Friday, 3 January 2014

Outbreak of Racism in Sweden

A sports team in Sweden has defied the laws on racial discrimination and set up an all-black team to play the game of "bandy", a type of ice-hockey. The team members all come from Somalia and are training with a professional coach in Borlange, Sweden.  They intend to enter in the World Championship to be held later this month at Irkutsk in Siberia,  where most of the champion teams are from Sweden, Russia or Finland.

Somalia Bandy 2014

The team was founded by Ahmed Hussein Abdi, and all the members are refugees from the Somalian war. They say that they represent Somalia although all of them are living in Sweden. If any old-established Swede said that the newcomers were not Swedish for the purpose of employment, housing, education, healthcare or claiming benefits, they would be branded "racist". Most of us in England remember the long-drawn-out campaign against apartheid in South African sport. Their cricket and rugby teams were excluded and boycotted until they abandoned apartheid.
      But now it seems to be OK to practice apartheid if you are a Somalian living in Sweden.  It must be fine because the BBC said so.


  1. Hello there, Dr. Gasper! This is the only place I've found to contact you, so forgive me for publishing an irrelevant comment to your important article.

    I am an editor of "Impalement" at English Wikipedia, and my question concerns what you write at page 127 in your book about Theodor Von Neuhoff. In this, it seems that the Corsican rebels began impaling traitors in 1735 (started to hang them in 1734), but in a January 1735 a notice in the London Magazine mentions, by way of a Milan correspondent, the impalement of a leader who had had "clandestine correspondence" with the Genoese.
    My question to you is if I've simply misunderstood your writing about this, and that it certainly cannot be interpreted that impalement began in 1735?
    Yours sincerely, Arild Nordby
    I post the address to the 1735 London Magazine notice, you find it close to the bottom of page 50,column 1.

    1. Dear Mr Nordby,
      I am not really an expert on impalement. I do not know when the Corsican nationalists first started impaling people but I just followed two sources that asserted they did so during 1735. If you look at the footnote for this, my sources were firstly a text called The History of King Theodore I published 1743, page 59, and secondly a text entitled Histoire des Révolutions de l'Isle de Corse, published anonymously at the Hague in 1738 and sometimes attributed to von Wittlieb, page 175. The first text is now on the internet, but may need a licence - not sure. The latter text was not online last time I looked but that is a few years ago. It closely follows contemporary news reports. You often find multiple reports of the same incident, a bit garbled.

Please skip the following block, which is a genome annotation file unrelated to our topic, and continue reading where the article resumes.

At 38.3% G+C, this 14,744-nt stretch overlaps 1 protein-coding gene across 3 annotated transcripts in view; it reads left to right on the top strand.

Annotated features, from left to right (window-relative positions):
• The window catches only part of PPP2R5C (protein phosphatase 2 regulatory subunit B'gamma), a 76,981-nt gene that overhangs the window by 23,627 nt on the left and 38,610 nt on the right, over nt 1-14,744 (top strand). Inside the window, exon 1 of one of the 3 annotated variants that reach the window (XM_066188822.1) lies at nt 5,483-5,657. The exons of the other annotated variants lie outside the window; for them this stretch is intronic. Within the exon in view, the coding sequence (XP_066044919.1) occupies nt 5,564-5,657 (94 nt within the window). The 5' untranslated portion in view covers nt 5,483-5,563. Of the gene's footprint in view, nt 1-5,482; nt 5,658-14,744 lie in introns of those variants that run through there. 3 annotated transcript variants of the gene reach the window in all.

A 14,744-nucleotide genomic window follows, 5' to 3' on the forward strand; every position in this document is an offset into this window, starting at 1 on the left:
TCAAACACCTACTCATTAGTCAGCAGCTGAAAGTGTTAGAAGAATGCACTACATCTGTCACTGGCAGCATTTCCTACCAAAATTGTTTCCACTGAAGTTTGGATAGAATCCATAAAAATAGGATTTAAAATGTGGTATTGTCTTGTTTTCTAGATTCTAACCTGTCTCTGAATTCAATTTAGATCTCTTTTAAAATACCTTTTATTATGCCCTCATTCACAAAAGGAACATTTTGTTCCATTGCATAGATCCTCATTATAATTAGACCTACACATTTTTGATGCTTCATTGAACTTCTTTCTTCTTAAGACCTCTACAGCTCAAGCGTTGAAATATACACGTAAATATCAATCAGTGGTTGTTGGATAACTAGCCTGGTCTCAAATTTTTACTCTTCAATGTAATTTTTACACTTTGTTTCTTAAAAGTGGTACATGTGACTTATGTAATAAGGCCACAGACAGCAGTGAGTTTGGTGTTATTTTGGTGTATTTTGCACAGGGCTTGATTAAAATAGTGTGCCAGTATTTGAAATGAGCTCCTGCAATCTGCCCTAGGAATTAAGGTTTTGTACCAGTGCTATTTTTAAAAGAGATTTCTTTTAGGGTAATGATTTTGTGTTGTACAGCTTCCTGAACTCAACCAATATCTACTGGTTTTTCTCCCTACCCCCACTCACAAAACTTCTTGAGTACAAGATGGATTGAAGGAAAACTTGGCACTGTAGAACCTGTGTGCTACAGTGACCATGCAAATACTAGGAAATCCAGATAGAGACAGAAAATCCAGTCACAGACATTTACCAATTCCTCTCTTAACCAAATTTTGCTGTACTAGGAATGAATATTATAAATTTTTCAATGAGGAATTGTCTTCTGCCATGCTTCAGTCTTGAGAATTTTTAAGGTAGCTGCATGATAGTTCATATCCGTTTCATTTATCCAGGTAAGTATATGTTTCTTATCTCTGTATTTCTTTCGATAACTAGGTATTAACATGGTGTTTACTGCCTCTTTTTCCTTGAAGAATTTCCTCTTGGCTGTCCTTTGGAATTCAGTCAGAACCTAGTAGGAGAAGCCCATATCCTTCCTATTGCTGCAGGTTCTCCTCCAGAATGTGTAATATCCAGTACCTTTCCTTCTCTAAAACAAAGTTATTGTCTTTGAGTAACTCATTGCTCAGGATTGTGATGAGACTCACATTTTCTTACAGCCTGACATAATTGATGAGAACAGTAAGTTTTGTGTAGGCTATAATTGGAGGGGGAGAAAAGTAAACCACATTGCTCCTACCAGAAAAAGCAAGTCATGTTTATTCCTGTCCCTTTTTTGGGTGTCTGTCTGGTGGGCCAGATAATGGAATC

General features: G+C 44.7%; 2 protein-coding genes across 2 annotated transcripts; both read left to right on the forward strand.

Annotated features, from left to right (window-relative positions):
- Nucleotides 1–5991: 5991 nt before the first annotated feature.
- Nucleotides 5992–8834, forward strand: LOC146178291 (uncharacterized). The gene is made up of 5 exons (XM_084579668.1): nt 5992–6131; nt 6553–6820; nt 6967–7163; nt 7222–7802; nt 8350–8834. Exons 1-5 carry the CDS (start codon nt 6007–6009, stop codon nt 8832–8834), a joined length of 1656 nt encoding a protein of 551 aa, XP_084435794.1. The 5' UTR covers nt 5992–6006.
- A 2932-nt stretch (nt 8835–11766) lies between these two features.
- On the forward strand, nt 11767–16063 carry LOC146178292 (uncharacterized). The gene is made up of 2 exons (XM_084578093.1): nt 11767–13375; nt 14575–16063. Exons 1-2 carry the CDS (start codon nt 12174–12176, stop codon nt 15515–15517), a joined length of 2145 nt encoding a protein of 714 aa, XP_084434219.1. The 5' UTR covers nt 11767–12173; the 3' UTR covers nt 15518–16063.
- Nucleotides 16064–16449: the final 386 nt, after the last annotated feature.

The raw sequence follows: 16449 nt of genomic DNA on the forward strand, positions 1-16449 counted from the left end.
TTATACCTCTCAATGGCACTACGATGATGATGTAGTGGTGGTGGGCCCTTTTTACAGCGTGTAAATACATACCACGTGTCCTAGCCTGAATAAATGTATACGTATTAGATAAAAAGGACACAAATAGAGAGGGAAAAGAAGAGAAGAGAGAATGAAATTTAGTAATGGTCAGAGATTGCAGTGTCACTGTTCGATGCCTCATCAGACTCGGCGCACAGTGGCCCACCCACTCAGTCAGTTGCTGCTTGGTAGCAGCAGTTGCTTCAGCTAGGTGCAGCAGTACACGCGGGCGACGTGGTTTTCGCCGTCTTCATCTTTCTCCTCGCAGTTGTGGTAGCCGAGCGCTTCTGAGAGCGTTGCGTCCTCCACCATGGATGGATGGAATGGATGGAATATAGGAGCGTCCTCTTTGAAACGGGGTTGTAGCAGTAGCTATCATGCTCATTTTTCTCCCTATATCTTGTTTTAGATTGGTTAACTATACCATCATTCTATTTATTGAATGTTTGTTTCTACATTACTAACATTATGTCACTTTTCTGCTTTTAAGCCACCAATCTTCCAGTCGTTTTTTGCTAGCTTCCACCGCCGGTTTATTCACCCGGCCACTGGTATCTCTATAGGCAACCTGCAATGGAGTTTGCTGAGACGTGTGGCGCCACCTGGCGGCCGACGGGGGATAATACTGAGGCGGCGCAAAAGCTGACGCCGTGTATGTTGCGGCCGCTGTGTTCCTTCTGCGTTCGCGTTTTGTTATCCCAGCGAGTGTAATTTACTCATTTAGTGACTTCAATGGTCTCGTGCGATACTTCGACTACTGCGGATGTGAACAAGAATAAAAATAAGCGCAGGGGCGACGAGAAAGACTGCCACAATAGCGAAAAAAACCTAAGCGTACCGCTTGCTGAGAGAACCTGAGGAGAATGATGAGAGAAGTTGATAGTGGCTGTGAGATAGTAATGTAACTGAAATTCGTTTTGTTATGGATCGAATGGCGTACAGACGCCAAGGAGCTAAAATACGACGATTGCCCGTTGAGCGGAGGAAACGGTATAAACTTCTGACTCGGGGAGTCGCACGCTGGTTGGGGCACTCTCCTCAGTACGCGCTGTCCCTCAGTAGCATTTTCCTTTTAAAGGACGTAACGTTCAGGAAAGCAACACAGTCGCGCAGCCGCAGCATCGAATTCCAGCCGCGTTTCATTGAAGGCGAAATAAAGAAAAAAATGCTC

I have followed your link to the London Magazine and it is very interesting. I would probably have included it if I had come across it when writing the book, although length was a problem and I had to reduce it 10% to make it economically viable.
      I hope this helps you. you can also contact me via
      Julia Gasper.

  2. Thank you for your swift response, Dr. Gasper! In case you feel this off-topic conversation mars your own important article on contemporary racism, feel free to delete it (I've kept your address if I have some other questions I might ask).
    I am glad I could offer you an additional piece of contemporary newspaper transmissions from the turbulent .18th century Corsica. After all, I think that impalement "per se" is less of an independently interesting topic for the professional research historian than, say, to study how reports (and hearsay and garblings of news) work out in the concrete cases.

    Arild Nordby

    1. Well, impalement is as valid a topic of enquiry as any other isn't it? In history there are often no concrete solutions but you have to apply a range of logical and intuitive ways of evaluating divergent testimonies.
      I hesitated to include this incident because I didn't want to give the impression that the rebels were just barbarians, but I had to mention it in the thread of another argument. Has the system given you my E-mail address? If so I may delete these messages as you suggest.

    2. This comment has been removed by a blog administrator.

  3. In case you are interested, the February issue in the link I provided have two further notices on Corsica.
    From pages 55-58, taken from Fog's Journal, it seems, a presumably imaginary? conversation between Srs Pinelli and Giferi is contained.

    The notice on page 102 states that Genoese authorities had hired a Corsican chief in order to capture Giaferi, but that chief was discovered, and subsequently impaled. From the manner the notice is written, it seems as an official notice from Genoa.

    Ok, then I won't bother you any further! :-)

    1. Not at all, thank you for these fascinating references. I have no doubt that the dialogue between Pinelli and Giafferi is imaginary, but none the less interesting for that reason.